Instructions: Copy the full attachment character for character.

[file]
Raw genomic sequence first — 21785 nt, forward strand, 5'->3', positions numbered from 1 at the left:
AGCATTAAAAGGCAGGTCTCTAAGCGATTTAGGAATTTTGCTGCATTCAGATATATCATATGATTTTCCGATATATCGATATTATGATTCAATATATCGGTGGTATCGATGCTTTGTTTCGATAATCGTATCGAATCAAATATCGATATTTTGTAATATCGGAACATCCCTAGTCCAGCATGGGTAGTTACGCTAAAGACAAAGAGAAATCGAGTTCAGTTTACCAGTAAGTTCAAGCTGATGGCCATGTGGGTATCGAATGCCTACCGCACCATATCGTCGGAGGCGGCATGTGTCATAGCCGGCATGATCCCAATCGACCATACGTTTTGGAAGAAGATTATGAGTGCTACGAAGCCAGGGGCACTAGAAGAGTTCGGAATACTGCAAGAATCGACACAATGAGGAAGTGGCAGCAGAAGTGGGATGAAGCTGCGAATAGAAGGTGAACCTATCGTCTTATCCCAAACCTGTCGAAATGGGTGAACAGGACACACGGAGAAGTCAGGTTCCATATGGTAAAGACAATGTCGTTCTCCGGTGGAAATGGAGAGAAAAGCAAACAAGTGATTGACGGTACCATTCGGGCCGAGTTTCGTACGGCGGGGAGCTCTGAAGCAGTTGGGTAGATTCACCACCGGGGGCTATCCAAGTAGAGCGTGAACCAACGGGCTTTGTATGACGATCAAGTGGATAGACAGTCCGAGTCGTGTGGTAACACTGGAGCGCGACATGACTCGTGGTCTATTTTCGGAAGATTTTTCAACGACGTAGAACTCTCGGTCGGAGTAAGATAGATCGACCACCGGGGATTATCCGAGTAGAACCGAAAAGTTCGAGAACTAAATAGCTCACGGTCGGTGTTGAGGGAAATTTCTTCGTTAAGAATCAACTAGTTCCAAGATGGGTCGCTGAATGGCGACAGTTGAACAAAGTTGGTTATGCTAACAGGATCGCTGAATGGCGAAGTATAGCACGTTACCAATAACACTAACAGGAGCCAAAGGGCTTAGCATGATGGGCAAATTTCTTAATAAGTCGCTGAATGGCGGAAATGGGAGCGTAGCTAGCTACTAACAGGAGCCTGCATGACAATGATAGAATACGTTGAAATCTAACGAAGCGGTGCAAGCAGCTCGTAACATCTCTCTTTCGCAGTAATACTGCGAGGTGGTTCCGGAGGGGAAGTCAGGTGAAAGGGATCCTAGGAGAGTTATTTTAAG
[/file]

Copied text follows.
Raw genomic sequence first — 21785 nt, forward strand, 5'->3', positions numbered from 1 at the left:
AGCATTAAAAGGCAGGTCTCTAAGCGATTTAGGAATTTTGCTGCATTCAGATATATCATATGATTTTCCGATATATCGATATTATGATTCAATATATCGGTGGTATCGATGCTTTGTTTCGATAATCGTATCGAATCAAATATCGATATTTTGTAATATCGGAACATCCCTAGTCCAGCATGGGTAGTTACGCTAAAGACAAAGAGAAATCGAGTTCAGTTTACCAGTAAGTTCAAGCTGATGGCCATGTGGGTATCGAATGCCTACCGCACCATATCGTCGGAGGCGGCATGTGTCATAGCCGGCATGATCCCAATCGACCATACGTTTTGGAAGAAGATTATGAGTGCTACGAAGCCAGGGGCACTAGAAGAGTTCGGAATACTGCAAGAATCGACACAATGAGGAAGTGGCAGCAGAAGTGGGATGAAGCTGCGAATAGAAGGTGAACCTATCGTCTTATCCCAAACCTGTCGAAATGGGTGAACAGGACACACGGAGAAGTCAGGTTCCATATGGTAAAGACAATGTCGTTCTCCGGTGGAAATGGAGAGAAAAGCAAACAAGTGATTGACGGTACCATTCGGGCCGAGTTTCGTACGGCGGGGAGCTCTGAAGCAGTTGGGTAGATTCACCACCGGGGGCTATCCAAGTAGAGCGTGAACCAACGGGCTTTGTATGACGATCAAGTGGATAGACAGTCCGAGTCGTGTGGTAACACTGGAGCGCGACATGACTCGTGGTCTATTTTCGGAAGATTTTTCAACGACGTAGAACTCTCGGTCGGAGTAAGATAGATCGACCACCGGGGATTATCCGAGTAGAACCGAAAAGTTCGAGAACTAAATAGCTCACGGTCGGTGTTGAGGGAAATTTCTTCGTTAAGAATCAACTAGTTCCAAGATGGGTCGCTGAATGGCGACAGTTGAACAAAGTTGGTTATGCTAACAGGATCGCTGAATGGCGAAGTATAGCACGTTACCAATAACACTAACAGGAGCCAAAGGGCTTAGCATGATGGGCAAATTTCTTAATAAGTCGCTGAATGGCGGAAATGGGAGCGTAGCTAGCTACTAACAGGAGCCTGCATGACAATGATAGAATACGTTGAAATCTAACGAAGCGGTGCAAGCAGCTCGTAACATCTCTCTTTCGCAGTAATACTGCGAGGTGGTTCCGGAGGGGAAGTCAGGTGAAAGGGATCCTAGGAGAGTTATTTTAAG